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Free tuition program for frontline workers garners 60,000 applicants

Kim Kozlowski
The Detroit News

A Michigan program offering free tuition for front line workers during the pandemic has garnered 60,000 applicants in the first two weeks, Gov. Gretchen Whitmer's office announced Tuesday.

Officials announced a series of townhall meetings to answer questions as they called on others to apply to the program, known as Futures for Frontliners. It has been hailed as the nation's first offering a tuition-free path to a college degree or a technical certificate for residents who worked in jobs providing essential services, and do not have a college degree or high school diploma.

A state program offering free tuition to frontline workers in Michigan has attracted 60,000 applicants.

About 625,000 residents in Michigan are eligible for the $24 million program that was inspired by the GI Bill that provided free college tuition to veterans of World War II and beyond.

“This past spring, these brave men and women put their lives on the line every day to ensure we have essential services and products we need to stay healthy and safe," Gov. Gretchen Whitmer said in a statement. "I am truly thrilled to see that so many are taking advantage of this program — they earned it. I encourage every eligible frontline worker to see if this free college scholarship opportunity is right for them.” 

Jeff Donofrio, director of the Department. of Labor and Economic Opportunity, said the state is committed to offering residents an opportunity to access education and skills for better jobs and larger paychecks. Experts say 80% of Michigan’s high-wage jobs require formal beyond high school.

“Good paying jobs and a stronger Michigan economy require more of us to have an education beyond high school," said Donofrio. "The strong interest in Futures for Frontliners shows us that Michiganders are ready to build a brighter, more secure future for themselves and their loved ones."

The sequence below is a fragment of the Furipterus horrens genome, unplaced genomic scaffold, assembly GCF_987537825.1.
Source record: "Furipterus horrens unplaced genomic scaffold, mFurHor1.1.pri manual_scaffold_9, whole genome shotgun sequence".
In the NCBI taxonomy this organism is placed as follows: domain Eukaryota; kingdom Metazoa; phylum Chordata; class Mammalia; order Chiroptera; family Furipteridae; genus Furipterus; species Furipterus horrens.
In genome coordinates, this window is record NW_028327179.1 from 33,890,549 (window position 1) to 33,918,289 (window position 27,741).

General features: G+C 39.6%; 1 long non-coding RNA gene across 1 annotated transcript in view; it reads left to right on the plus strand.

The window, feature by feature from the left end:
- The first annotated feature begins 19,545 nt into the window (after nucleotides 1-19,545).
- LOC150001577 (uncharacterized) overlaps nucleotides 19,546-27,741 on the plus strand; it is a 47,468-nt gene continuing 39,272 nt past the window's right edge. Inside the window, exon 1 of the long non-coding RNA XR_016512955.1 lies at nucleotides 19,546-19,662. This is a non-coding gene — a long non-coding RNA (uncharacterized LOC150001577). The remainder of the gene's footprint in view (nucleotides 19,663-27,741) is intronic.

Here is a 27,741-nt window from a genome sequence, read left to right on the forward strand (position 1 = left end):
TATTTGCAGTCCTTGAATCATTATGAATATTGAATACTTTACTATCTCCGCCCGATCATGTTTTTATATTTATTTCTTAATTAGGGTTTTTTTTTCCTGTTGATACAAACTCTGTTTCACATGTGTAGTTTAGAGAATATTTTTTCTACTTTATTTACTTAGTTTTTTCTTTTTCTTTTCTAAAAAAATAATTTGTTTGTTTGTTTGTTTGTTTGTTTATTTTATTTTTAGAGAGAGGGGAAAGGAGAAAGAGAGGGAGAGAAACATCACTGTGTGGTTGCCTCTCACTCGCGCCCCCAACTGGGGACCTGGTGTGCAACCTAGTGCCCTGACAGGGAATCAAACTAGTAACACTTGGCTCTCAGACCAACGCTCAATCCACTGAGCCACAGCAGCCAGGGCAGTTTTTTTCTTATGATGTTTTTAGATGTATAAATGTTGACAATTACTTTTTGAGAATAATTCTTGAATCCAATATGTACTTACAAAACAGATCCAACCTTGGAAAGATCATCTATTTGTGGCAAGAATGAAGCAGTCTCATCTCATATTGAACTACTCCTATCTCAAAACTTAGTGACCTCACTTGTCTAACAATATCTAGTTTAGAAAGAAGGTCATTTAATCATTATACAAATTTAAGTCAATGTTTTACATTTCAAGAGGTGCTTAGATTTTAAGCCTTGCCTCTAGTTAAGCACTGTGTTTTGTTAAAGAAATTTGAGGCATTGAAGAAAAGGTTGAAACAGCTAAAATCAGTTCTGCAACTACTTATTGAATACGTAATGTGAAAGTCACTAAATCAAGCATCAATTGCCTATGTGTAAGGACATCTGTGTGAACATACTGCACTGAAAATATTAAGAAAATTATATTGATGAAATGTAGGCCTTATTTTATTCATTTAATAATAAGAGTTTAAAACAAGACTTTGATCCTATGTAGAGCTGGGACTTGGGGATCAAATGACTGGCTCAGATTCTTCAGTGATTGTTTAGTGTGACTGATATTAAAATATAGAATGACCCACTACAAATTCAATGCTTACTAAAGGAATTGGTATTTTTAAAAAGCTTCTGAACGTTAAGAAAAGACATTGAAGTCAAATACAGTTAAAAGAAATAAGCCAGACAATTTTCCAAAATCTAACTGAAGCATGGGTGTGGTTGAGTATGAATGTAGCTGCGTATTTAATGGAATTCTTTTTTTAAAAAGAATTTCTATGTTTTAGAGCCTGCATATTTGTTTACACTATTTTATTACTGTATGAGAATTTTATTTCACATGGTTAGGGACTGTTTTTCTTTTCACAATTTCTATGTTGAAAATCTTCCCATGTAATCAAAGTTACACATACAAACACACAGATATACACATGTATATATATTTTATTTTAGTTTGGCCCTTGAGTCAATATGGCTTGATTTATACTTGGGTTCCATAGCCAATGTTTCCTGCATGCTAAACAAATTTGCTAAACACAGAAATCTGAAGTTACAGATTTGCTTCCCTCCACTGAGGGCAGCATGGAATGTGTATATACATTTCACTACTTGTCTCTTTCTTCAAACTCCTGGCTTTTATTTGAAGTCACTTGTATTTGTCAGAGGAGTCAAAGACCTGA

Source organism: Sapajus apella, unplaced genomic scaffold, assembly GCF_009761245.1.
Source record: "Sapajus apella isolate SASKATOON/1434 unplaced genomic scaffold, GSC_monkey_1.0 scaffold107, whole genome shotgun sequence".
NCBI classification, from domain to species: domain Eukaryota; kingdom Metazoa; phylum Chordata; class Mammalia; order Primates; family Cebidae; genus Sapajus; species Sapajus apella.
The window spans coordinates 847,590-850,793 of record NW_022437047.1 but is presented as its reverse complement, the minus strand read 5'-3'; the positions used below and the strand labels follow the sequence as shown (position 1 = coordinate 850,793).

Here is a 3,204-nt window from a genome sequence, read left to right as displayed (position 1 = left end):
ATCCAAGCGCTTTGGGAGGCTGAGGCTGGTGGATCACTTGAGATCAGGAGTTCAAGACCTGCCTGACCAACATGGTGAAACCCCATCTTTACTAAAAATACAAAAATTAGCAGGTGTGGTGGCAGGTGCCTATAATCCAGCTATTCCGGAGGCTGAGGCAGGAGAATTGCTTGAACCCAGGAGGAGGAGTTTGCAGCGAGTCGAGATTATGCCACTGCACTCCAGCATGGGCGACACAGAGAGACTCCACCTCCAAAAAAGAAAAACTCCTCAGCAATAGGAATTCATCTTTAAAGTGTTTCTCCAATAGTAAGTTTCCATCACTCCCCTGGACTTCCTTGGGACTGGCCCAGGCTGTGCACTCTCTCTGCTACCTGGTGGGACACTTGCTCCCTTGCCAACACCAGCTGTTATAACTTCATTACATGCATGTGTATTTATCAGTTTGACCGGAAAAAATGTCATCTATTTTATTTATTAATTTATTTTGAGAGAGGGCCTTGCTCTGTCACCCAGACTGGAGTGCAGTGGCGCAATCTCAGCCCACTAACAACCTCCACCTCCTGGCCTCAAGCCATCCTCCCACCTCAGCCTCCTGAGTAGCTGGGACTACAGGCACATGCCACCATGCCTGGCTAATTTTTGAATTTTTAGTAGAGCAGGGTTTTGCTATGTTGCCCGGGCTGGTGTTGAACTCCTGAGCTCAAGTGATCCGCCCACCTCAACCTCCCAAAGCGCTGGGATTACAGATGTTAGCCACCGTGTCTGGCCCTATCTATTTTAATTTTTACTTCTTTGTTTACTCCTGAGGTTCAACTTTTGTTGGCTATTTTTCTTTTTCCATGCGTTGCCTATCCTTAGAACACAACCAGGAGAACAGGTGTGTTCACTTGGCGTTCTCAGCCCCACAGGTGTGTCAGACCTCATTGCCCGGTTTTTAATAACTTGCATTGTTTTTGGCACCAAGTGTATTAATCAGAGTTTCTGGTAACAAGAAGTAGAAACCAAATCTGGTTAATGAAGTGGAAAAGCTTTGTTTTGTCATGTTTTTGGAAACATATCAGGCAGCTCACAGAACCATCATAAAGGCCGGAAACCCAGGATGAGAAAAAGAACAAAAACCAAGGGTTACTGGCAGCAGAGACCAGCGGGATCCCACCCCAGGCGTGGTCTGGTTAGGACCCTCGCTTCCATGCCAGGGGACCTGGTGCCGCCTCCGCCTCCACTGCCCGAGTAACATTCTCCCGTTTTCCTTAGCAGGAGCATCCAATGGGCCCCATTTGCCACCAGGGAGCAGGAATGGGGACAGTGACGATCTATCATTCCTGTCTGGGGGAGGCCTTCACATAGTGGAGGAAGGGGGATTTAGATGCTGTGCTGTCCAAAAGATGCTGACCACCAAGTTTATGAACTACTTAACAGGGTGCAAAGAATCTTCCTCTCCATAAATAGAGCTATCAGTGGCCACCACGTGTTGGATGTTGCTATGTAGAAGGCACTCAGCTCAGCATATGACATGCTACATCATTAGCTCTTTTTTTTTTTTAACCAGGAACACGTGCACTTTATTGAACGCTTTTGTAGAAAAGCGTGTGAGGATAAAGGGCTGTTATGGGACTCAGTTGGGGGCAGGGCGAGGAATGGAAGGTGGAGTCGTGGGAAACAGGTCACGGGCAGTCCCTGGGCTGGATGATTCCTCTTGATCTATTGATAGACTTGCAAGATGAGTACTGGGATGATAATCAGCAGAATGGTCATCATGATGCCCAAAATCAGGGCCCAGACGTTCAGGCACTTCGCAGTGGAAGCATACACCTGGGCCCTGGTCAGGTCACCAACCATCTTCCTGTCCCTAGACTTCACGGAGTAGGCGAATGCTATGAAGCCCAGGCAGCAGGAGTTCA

“With the economic uncertainty that comes with the COVID-19 pandemic and the thousands of high-skilled jobs going unfilled, there’s no better time to add new skills.” 

A series of virtual meetings next month are planned to help answer questions:

** Traverse City/Northern Michigan, Thursday, Oct. 1, 2:30-3:30 p.m. 

** Grand Rapids/West Michigan, Tuesday, Oct. 6, 2:30-3:30 p.m. 

** Saginaw/Flint/Bay, Thursday, Oct. 8, 2:30-3:30 p.m. 

** Detroit/Southeast Michigan, Tuesday, Oct. 13, 2:30-3:30 p.m. 

** Upper Peninsula, Thursday, Oct. 15, 2:30-3:30 p.m. 

** Lansing/Central Michigan, Tuesday, Oct. 20, 2:30-3:30 p.m. 

Whitmer also announced that she appointed Kerry Ebersole, who previously served as the state's Census 2020 executive director, as senior adviser and director of Michigan's Sixty by 30 office, which houses programs working to get 60% of the state's residents a degree by 2030.

Michigan’s college attainment rate is 48.9%, according to data released in 2020 by the Lumina Foundation.

"In order to help Michiganders on their path to learn new skills needed to succeed in high-demand, high-wage careers, and help businesses fill critical talent needs, we need to remain laser focused on key programs and partnerships to meet the Sixty by 30 goal,” Ebersole said. “By ensuring 60% of working-age Michiganders will have an industry recognized certificate or college degree by 2030, we’re making sure our state remains economically competitive and helping businesses grow, all while fueling the future workforce and providing opportunity for all.” 

kkozlowski@detroitnews.com